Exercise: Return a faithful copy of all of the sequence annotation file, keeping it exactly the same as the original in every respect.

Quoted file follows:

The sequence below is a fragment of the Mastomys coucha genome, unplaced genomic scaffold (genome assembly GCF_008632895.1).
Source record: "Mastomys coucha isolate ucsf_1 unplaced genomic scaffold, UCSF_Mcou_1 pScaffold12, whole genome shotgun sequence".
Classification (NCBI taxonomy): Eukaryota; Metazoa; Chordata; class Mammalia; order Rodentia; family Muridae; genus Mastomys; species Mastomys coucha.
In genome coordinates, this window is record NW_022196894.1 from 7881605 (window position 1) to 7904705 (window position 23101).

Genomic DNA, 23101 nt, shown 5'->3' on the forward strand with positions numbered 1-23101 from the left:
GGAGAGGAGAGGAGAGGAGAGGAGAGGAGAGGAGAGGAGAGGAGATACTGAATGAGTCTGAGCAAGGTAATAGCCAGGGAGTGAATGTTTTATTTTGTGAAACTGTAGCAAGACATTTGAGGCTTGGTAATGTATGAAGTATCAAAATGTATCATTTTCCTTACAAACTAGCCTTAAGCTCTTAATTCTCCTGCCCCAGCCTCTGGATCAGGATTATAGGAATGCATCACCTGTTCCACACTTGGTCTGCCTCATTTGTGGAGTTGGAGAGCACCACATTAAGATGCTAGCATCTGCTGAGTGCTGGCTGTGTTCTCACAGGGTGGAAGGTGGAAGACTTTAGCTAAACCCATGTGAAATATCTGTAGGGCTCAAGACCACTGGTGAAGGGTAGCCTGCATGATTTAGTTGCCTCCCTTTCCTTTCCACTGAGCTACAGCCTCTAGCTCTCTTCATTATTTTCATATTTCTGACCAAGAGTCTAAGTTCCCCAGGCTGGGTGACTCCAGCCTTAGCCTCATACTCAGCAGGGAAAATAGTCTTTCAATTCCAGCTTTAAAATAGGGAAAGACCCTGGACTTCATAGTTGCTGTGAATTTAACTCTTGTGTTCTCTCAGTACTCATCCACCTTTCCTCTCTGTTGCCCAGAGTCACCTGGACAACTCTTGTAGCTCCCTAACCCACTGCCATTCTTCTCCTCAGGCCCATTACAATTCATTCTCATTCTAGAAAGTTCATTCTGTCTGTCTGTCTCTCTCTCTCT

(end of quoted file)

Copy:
The sequence below is a fragment of the Mastomys coucha genome, unplaced genomic scaffold (genome assembly GCF_008632895.1).
Source record: "Mastomys coucha isolate ucsf_1 unplaced genomic scaffold, UCSF_Mcou_1 pScaffold12, whole genome shotgun sequence".
Classification (NCBI taxonomy): Eukaryota; Metazoa; Chordata; class Mammalia; order Rodentia; family Muridae; genus Mastomys; species Mastomys coucha.
In genome coordinates, this window is record NW_022196894.1 from 7881605 (window position 1) to 7904705 (window position 23101).

Genomic DNA, 23101 nt, shown 5'->3' on the forward strand with positions numbered 1-23101 from the left:
GGAGAGGAGAGGAGAGGAGAGGAGAGGAGAGGAGAGGAGAGGAGATACTGAATGAGTCTGAGCAAGGTAATAGCCAGGGAGTGAATGTTTTATTTTGTGAAACTGTAGCAAGACATTTGAGGCTTGGTAATGTATGAAGTATCAAAATGTATCATTTTCCTTACAAACTAGCCTTAAGCTCTTAATTCTCCTGCCCCAGCCTCTGGATCAGGATTATAGGAATGCATCACCTGTTCCACACTTGGTCTGCCTCATTTGTGGAGTTGGAGAGCACCACATTAAGATGCTAGCATCTGCTGAGTGCTGGCTGTGTTCTCACAGGGTGGAAGGTGGAAGACTTTAGCTAAACCCATGTGAAATATCTGTAGGGCTCAAGACCACTGGTGAAGGGTAGCCTGCATGATTTAGTTGCCTCCCTTTCCTTTCCACTGAGCTACAGCCTCTAGCTCTCTTCATTATTTTCATATTTCTGACCAAGAGTCTAAGTTCCCCAGGCTGGGTGACTCCAGCCTTAGCCTCATACTCAGCAGGGAAAATAGTCTTTCAATTCCAGCTTTAAAATAGGGAAAGACCCTGGACTTCATAGTTGCTGTGAATTTAACTCTTGTGTTCTCTCAGTACTCATCCACCTTTCCTCTCTGTTGCCCAGAGTCACCTGGACAACTCTTGTAGCTCCCTAACCCACTGCCATTCTTCTCCTCAGGCCCATTACAATTCATTCTCATTCTAGAAAGTTCATTCTGTCTGTCTGTCTCTCTCTCTCT